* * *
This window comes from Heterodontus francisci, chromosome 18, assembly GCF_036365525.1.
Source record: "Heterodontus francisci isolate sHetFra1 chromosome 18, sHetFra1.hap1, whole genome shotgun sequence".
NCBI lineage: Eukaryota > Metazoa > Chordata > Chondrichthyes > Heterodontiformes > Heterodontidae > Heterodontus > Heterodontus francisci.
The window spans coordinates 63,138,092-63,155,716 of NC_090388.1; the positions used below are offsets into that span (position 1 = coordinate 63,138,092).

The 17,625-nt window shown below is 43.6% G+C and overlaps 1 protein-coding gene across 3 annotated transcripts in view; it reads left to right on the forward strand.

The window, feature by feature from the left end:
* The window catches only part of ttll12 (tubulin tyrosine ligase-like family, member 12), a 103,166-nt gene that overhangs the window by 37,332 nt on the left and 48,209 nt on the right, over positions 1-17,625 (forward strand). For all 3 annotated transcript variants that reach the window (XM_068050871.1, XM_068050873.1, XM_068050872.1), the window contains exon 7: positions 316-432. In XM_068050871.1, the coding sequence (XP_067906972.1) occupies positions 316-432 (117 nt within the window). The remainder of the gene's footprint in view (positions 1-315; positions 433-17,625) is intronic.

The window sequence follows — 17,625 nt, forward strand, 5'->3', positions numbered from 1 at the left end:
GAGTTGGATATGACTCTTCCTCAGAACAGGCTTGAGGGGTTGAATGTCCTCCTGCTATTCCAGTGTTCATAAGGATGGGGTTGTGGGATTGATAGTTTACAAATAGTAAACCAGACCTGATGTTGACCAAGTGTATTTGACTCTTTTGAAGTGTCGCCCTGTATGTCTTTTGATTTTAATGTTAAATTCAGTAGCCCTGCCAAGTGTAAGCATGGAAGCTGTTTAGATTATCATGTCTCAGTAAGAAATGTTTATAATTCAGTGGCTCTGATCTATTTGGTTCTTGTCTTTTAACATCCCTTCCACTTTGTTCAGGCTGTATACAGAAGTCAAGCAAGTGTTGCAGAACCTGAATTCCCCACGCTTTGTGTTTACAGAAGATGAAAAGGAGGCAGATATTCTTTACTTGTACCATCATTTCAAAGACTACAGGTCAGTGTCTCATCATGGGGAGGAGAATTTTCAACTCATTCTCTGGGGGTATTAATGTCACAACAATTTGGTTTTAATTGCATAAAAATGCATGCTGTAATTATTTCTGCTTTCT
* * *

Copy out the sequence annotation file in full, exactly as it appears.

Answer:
This window comes from Heterodontus francisci, chromosome 18, assembly GCF_036365525.1.
Source record: "Heterodontus francisci isolate sHetFra1 chromosome 18, sHetFra1.hap1, whole genome shotgun sequence".
NCBI lineage: Eukaryota > Metazoa > Chordata > Chondrichthyes > Heterodontiformes > Heterodontidae > Heterodontus > Heterodontus francisci.
The window spans coordinates 63,138,092-63,155,716 of NC_090388.1; the positions used below are offsets into that span (position 1 = coordinate 63,138,092).

The 17,625-nt window shown below is 43.6% G+C and overlaps 1 protein-coding gene across 3 annotated transcripts in view; it reads left to right on the forward strand.

The window, feature by feature from the left end:
* The window catches only part of ttll12 (tubulin tyrosine ligase-like family, member 12), a 103,166-nt gene that overhangs the window by 37,332 nt on the left and 48,209 nt on the right, over positions 1-17,625 (forward strand). For all 3 annotated transcript variants that reach the window (XM_068050871.1, XM_068050873.1, XM_068050872.1), the window contains exon 7: positions 316-432. In XM_068050871.1, the coding sequence (XP_067906972.1) occupies positions 316-432 (117 nt within the window). The remainder of the gene's footprint in view (positions 1-315; positions 433-17,625) is intronic.

The window sequence follows — 17,625 nt, forward strand, 5'->3', positions numbered from 1 at the left end:
GAGTTGGATATGACTCTTCCTCAGAACAGGCTTGAGGGGTTGAATGTCCTCCTGCTATTCCAGTGTTCATAAGGATGGGGTTGTGGGATTGATAGTTTACAAATAGTAAACCAGACCTGATGTTGACCAAGTGTATTTGACTCTTTTGAAGTGTCGCCCTGTATGTCTTTTGATTTTAATGTTAAATTCAGTAGCCCTGCCAAGTGTAAGCATGGAAGCTGTTTAGATTATCATGTCTCAGTAAGAAATGTTTATAATTCAGTGGCTCTGATCTATTTGGTTCTTGTCTTTTAACATCCCTTCCACTTTGTTCAGGCTGTATACAGAAGTCAAGCAAGTGTTGCAGAACCTGAATTCCCCACGCTTTGTGTTTACAGAAGATGAAAAGGAGGCAGATATTCTTTACTTGTACCATCATTTCAAAGACTACAGGTCAGTGTCTCATCATGGGGAGGAGAATTTTCAACTCATTCTCTGGGGGTATTAATGTCACAACAATTTGGTTTTAATTGCATAAAAATGCATGCTGTAATTATTTCTGCTTTCT